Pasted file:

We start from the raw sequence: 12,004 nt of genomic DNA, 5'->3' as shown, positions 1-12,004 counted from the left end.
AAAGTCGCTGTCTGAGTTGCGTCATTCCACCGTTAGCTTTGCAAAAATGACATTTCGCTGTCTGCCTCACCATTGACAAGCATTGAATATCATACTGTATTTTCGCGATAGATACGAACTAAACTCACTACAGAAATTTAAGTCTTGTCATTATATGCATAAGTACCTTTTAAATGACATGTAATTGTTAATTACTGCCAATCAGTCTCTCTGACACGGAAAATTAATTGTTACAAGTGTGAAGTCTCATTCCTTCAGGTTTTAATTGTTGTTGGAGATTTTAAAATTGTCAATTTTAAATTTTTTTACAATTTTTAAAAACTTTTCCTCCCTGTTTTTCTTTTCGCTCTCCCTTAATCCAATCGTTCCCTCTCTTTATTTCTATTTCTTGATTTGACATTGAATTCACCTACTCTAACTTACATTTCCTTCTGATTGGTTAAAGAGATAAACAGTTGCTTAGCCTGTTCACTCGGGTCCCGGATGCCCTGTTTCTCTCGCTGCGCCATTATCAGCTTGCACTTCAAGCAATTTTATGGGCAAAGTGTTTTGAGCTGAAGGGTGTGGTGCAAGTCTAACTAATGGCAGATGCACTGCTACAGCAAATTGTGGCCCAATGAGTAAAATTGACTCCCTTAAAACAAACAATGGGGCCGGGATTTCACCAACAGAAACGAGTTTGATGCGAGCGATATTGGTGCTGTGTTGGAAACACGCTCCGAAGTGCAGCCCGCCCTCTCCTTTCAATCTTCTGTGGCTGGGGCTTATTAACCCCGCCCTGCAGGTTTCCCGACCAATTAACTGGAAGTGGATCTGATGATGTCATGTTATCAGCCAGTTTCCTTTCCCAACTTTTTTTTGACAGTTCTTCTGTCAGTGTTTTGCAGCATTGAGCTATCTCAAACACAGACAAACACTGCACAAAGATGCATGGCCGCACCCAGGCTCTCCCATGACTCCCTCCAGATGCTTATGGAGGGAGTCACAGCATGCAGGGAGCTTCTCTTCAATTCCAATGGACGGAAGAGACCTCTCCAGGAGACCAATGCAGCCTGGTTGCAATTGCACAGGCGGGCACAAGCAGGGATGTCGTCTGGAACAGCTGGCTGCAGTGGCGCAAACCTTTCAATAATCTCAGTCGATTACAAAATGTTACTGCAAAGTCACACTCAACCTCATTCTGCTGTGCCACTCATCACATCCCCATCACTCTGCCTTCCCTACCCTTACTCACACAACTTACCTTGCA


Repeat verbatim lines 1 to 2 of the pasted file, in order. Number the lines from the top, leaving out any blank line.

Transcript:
We start from the raw sequence: 12,004 nt of genomic DNA, 5'->3' as shown, positions 1-12,004 counted from the left end.
AAAGTCGCTGTCTGAGTTGCGTCATTCCACCGTTAGCTTTGCAAAAATGACATTTCGCTGTCTGCCTCACCATTGACAAGCATTGAATATCATACTGTATTTTCGCGATAGATACGAACTAAACTCACTACAGAAATTTAAGTCTTGTCATTATATGCATAAGTACCTTTTAAATGACATGTAATTGTTAATTACTGCCAATCAGTCTCTCTGACACGGAAAATTAATTGTTACAAGTGTGAAGTCTCATTCCTTCAGGTTTTAATTGTTGTTGGAGATTTTAAAATTGTCAATTTTAAATTTTTTTACAATTTTTAAAAACTTTTCCTCCCTGTTTTTCTTTTCGCTCTCCCTTAATCCAATCGTTCCCTCTCTTTATTTCTATTTCTTGATTTGACATTGAATTCACCTACTCTAACTTACATTTCCTTCTGATTGGTTAAAGAGATAAACAGTTGCTTAGCCTGTTCACTCGGGTCCCGGATGCCCTGTTTCTCTCGCTGCGCCATTATCAGCTTGCACTTCAAGCAATTTTATGGGCAAAGTGTTTTGAGCTGAAGGGTGTGGTGCAAGTCTAACTAATGGCAGATGCACTGCTACAGCAAATTGTGGCCCAATGAGTAAAATTGACTCCCTTAAAACAAACAATGGGGCCGGGATTTCACCAACAGAAACGAGTTTGATGCGAGCGATATTGGTGCTGTGTTGGAAACACGCTCCGAAGTGCAGCCCGCCCTCTCCTTTCAATCTTCTGTGGCTGGGGCTTATTAACCCCGCCCTGCAGGTTTCCCGACCAATTAACTGGAAGTGGATCTGATGATGTCATGTTATCAGCCAGTTTCCTTTCCCAACTTTTTTTTGACAGTTCTTCTGTCAGTGTTTTGCAGCATTGAGCTATCTCAAACACAGACAAACACTGCACAAAGATGCATGGCCGCACCCAGGCTCTCCCATGACTCCCTCCAGATGCTTATGGAGGGAGTCACAGCATGCAGGGAGCTTCTCTTCAATTCCAATGGACGGAAGAGACCTCTCCAGGAGACCAATGCAGCCTGGTTGCAATTGCACAGGCGGGCACAAGCAGGGATGTCGTCTGGAACAGCTGGCTGCAGTGGCGCAAACCTTTCAATAATCTCAGTCGATTACAAAATGTTACTGCAAAGTCACACTCAACCTCATTCTGCTGTGCCACTCATCACATCCCCATCACTCTGCCTTCCCTACCCTTACTCACACAACTTACCTTGCA